Billy joined the army in 1977 as the youngest Junior Sapper in the Royal Engineers at that time at the age of 16 and 5 days and went on to serve for several years serving on various operational and non-operational tours.
“What started as a very promising career took a downturn due to immaturity and injuries which cut what should have been a full career into much shorter than hoped and after 9 years, I found myself in the alien world of civilian life where at that time there was no mobile phones or social media, I know hard to believe isn’t it!
I walked through the camp gate for the last time and had at least 200 friends and all of a sudden, they were gone and apart from my family, I was now in a world that I never really understood and not knowing how to move forward.
I did though, and after a few jobs I set up a successful taxi business that I ran with my family for 25 years, but I was angry all the time and wasn’t happy with my life and was depressed but kept it all inside which resulted in more bursts of rage, it wasn’t a good time for my family but thankfully they stuck by me.
I was referred to a psychologist and after one session, either I wasn’t ready for therapy, or it wasn’t for me so at the second session I told the therapist that I felt great and was then struck off.
I came out of the therapist’s and said to my wife, “What do I do now!.
I looked back to when I was happiest, and it was my time in the army and I wanted to do something to help veterans who were feeling just like me”.
In 2008 the initial concept was to do something to help veterans who were suffering the effects of war but what could we do to help?
Billy went to one of the large charities to offer support but was met with negativity, so he decided to do some research as to what was happening within the military charity sector.
Billy wanted to do something that was active around his own interests and from his experiences as a Sapper in the Royal Engineers. He never found what he was looking for in the UK so started to look further afield in the USA, Canada and Australia and eventually found a programme in Australia called Wilderness and Adventure Therapy that was designed by a Doctor Simon Crisp which was for young people.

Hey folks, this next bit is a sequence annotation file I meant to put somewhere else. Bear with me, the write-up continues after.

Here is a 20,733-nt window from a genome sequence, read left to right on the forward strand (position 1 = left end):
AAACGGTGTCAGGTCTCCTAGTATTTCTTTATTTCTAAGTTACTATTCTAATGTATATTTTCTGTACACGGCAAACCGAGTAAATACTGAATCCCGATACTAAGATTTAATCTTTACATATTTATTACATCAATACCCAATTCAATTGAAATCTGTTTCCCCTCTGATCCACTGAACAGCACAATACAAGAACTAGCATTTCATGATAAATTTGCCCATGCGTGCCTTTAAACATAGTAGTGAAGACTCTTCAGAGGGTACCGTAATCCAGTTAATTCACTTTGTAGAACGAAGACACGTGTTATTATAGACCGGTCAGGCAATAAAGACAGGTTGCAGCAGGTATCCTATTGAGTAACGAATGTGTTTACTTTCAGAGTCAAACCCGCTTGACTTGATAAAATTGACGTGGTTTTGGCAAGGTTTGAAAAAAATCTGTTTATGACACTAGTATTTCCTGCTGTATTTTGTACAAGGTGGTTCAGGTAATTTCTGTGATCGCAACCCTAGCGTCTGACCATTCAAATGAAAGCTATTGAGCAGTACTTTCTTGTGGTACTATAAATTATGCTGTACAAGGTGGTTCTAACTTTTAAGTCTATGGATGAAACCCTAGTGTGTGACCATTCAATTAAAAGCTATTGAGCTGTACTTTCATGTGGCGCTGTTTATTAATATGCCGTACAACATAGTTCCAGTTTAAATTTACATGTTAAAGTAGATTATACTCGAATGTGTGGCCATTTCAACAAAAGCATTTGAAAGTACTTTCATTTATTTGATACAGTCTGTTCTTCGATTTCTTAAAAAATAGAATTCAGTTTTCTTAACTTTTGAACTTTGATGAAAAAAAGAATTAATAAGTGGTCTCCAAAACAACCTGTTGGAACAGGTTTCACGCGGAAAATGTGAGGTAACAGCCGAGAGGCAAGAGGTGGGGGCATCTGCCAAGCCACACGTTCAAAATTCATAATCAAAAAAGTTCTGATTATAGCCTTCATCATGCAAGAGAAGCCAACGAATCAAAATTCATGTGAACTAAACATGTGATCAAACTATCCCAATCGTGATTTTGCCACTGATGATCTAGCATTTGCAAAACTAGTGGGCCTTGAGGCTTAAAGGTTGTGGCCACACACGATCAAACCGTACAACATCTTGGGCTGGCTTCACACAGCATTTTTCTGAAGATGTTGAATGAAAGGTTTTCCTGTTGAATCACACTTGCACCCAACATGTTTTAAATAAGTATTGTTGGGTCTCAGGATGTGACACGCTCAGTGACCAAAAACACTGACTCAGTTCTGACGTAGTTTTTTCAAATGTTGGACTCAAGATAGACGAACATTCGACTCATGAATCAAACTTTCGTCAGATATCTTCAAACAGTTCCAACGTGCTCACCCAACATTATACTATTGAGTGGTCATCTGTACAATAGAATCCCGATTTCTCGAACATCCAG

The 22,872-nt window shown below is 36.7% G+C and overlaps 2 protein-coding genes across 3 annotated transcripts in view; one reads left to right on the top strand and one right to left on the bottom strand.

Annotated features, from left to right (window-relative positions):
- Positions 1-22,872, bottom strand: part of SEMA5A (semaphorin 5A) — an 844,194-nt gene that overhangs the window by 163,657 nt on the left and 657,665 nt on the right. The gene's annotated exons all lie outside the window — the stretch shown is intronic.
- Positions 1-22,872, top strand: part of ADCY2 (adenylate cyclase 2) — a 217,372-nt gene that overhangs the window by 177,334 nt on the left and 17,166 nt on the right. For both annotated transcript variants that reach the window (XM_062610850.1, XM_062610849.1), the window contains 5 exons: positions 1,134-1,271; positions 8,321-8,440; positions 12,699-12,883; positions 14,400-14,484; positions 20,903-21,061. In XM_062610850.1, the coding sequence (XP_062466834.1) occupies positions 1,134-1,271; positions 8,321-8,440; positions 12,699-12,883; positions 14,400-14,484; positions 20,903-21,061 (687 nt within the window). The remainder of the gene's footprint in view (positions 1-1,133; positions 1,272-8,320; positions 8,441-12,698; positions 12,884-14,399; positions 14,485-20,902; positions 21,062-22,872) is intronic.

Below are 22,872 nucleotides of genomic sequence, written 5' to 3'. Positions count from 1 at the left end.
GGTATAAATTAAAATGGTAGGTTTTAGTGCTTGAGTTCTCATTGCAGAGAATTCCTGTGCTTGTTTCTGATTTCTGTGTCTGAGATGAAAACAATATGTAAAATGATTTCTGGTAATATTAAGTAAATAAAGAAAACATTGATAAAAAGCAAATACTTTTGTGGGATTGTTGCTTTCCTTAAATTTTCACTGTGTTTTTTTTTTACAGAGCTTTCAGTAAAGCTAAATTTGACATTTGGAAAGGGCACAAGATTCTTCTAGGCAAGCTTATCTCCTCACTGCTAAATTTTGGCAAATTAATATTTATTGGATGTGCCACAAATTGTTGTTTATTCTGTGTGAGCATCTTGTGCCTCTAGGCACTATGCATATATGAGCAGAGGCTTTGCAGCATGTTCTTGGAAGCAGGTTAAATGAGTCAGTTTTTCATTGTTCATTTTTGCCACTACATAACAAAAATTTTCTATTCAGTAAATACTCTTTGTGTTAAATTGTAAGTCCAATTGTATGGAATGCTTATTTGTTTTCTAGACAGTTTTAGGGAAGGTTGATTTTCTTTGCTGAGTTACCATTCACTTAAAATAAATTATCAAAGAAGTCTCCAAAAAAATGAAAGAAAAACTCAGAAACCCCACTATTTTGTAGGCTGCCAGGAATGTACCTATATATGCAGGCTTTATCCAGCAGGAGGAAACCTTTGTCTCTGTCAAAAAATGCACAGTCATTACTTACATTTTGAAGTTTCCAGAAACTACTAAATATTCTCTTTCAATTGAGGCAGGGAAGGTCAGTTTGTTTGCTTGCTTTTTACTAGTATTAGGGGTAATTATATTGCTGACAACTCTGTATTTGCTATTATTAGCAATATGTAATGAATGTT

This was the initial basis of what was to become what Billy did design, Veterans In Action and the ALIVE Programme.
Since those humble beginnings, Billy has created a charity with a family feeling where veterans feel safe and can participate in many different projects and expeditions all set around the VIA ALIVE CENTRE on the Hants/Wilts border.
Billy received an MBE for his work helping veterans and the work carried out during Covid.
ALIVE VIRTUAL CHALLENGES are unique compared to those you might find through an internet search. These challenges not only make a difference for yourself but also for military veterans who have experienced the effects of war or who have struggled with transitioning to civilian life.
Unlike traditional challenges where you simply pay a fee and receive a medal, our challenges are all about MAKING A DIFFERENCE by raising funds equivalent to the mileage you complete.
Click here for more information
I needed focus I needed something to fill my time, well maybe not fill my time but something to focus on like a target, a needed to get back my drive.
I started to help VIA ‘Veterans In Action’ and found something that I could do, use the old skills that I learnt in the army and more since I left which I did not register I had.
I had been missing that motivation to do something that I wanted to do and gain that level of self-gratification and achievement.
Everybody has a skill set, but it’s the motivation to use it we can lose, VIA have various projects on the go all the time, hopefully I have found my niche to help them and myself to gain personal gratification by being a member of a team again and a job well done.
After discussions I realised that it’s this which advances my mental well-being and my ongoing fight against depression and the feeling of worthlessness.